Profiling Tepehua

By Moonyeen King
President of the Board for Tepehua
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Tepehua 1

 

He ain’t heavy, he’s my brother’!

“Am I my Brother´s Keeper?” The infamous question from Cain when questioned by God, after the murder of his brother, Abel. One would think it would be hard to cover up since there were only a handful of people on planet Earth, who could have ‘dun it’? the list of suspects small.

Cain didn’t get away with it, he was punished to a life of regret and shame.   Since then the phrase has been used copiously in movies, songs, poetry, even Past President Obama used it in a political speech. Most recently it was in a gang related mob boss movie - he screamed at his brothers in crime “Are we our brothers´ keepers?” and the response was “Hell!! Yes we are!!!”

All gangs swear an oath to watch their brothers’ backs. Shouldn’t we? 

All people are connected to and dependent on others, sooner or later. Everything in everyday life is a shared experience. We are a busy, interacting people, giving birth, experiencing survival and dying.  No matter how much of an isolationist, independent person you are, you will need some-one at sometime.

In Tepehua Community Center one of its creeds is to be our brother’s keeper, kindness doesn’t take much time at all, the act of kindness has a way of returning. Even in our domestic lives, treating your partner with kindness does create a return. Life is all about sharing.

A woman came into the Tepehua Treasures store last year shopping for Christmas. Obviously poor and in need, she counted out the coins she needed and it wasn’t enough...she was given the items and more. A year later her son kept returning with bags of medicine for the Tepehua Clinic.  Where are they from? he was asked. You were kind to my Mum, she wants to repay you. Another example was a man who was treated for a back injury. He was given Laser treatment for the pain and finally he could stand up straight and go back to work. It took a year of free treatment. He now volunteers diligently for the Center’s pharmacy, collecting medicines from other pharmacies to repay.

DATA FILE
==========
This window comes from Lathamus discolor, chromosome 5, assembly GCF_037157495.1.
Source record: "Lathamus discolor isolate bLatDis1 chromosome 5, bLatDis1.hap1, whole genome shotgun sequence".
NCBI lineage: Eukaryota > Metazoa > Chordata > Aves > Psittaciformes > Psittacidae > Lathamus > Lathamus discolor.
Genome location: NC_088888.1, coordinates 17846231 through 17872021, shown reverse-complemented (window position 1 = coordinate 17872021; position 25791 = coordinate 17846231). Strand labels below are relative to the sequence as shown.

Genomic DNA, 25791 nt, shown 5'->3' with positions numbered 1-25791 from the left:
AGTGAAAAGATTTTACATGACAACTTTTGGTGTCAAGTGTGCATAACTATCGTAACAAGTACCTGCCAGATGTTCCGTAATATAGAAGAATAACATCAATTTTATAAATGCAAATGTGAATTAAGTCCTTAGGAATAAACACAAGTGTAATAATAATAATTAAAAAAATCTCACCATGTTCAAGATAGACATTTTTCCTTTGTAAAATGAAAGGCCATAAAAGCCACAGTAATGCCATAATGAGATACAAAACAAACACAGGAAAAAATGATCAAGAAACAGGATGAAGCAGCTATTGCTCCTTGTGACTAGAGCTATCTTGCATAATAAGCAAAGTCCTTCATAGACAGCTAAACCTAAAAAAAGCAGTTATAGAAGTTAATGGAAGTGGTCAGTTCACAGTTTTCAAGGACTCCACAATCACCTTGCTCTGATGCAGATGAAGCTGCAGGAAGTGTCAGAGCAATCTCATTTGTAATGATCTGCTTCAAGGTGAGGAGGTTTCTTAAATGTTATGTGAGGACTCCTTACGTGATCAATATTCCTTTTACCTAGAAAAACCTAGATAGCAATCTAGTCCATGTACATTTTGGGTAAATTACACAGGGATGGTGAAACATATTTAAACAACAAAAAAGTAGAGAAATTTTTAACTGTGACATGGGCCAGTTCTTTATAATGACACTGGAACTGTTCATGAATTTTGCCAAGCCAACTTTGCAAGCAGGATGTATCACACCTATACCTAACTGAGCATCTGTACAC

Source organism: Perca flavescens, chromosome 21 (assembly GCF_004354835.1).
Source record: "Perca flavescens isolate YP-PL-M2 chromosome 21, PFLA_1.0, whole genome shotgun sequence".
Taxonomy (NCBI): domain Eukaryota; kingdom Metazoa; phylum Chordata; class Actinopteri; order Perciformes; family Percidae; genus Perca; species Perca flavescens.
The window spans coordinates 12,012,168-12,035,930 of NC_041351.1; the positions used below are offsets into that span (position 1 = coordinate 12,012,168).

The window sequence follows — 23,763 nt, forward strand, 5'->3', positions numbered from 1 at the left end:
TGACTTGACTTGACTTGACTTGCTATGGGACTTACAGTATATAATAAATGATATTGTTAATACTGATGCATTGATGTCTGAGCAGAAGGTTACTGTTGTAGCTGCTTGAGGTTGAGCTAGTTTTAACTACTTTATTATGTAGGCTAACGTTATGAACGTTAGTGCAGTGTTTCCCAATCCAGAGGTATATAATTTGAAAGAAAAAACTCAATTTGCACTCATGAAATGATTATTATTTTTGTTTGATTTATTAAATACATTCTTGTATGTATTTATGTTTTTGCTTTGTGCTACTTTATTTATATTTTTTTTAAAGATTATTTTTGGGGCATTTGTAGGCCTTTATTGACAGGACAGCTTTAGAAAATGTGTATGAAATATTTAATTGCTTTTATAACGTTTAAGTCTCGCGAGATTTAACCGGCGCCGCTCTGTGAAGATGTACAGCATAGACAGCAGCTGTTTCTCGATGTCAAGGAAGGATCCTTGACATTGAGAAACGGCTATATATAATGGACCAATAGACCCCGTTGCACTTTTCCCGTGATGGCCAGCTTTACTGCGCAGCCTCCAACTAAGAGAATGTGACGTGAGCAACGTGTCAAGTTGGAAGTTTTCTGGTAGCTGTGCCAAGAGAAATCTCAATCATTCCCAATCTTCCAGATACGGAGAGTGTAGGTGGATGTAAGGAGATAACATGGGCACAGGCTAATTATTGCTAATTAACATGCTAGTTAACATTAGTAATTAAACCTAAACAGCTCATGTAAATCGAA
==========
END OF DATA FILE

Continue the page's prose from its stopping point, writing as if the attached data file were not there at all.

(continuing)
The Tepehua Community is realizing that part of their strength is the support they are finding within their own ranks. From the house next door and down the street. By sharing their life experience and supporting each other, the isolation poverty brings is broken. The people have taken ownership of their Community Center because of that very creed. The founders are working themselves out of a job...this is the way it should be.

‘Latin America’s Missing Middle’, written by a group studying the economics of Latin America, states that growth has been slow in three countries: Brazil, Columbia and Mexico which rates below the other two. In all three the gains are unequally distributed therefore the domestic economy fails to ignite. The work force is growing in Mexico due to the participation of women, and the falling birthrate due to less control of women’s rights by the Church. This involvement of women in the work force will make a stronger middle class. Less children and they will be less oppressed.

 ‘WE THE PEOPLE......’, the first three words of the American Constitution, the most powerful words, suggesting the body of the people working together as a whole wherein lies its strength.

So, Hell Yes!!!!  We, the people, are our brothers’ keepers!!!

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MOONYEEN PATRICIA KING

 

Column: Profiling Tepehua

 

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Settled in Mexico 13 years ago.  The intention was to retire into the arts as a writer, poet and painter...that didn’t happen. Beneath the smiles of the peoples of Mexico there was such a great need for change, especially for the women and children of the barrios, Moonyeen has dedicated these years to change the face of this little corner of the world. The work done by the volunteers of the Tepehua Community Center is teaching that change is possible anywhere. Moonyeen was portrayed as “Woman of the Year,” also two Paul Harris Rotary awards for the work done at Tepehua.  “Life in Mexico is very fulfilling. The Mexican people give so much more to us immigrants than we can possible return.

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Profiling TepehuaPart One By Moonyeen King   The barrio of Tepehua is just West of Chapala. One of five barrio’s, each as poor as the other.
Profiling Tepehua Part Two By Moonyeen King   Indigence: a level of poverty in which real hardship and deprivation are suffered, and comforts
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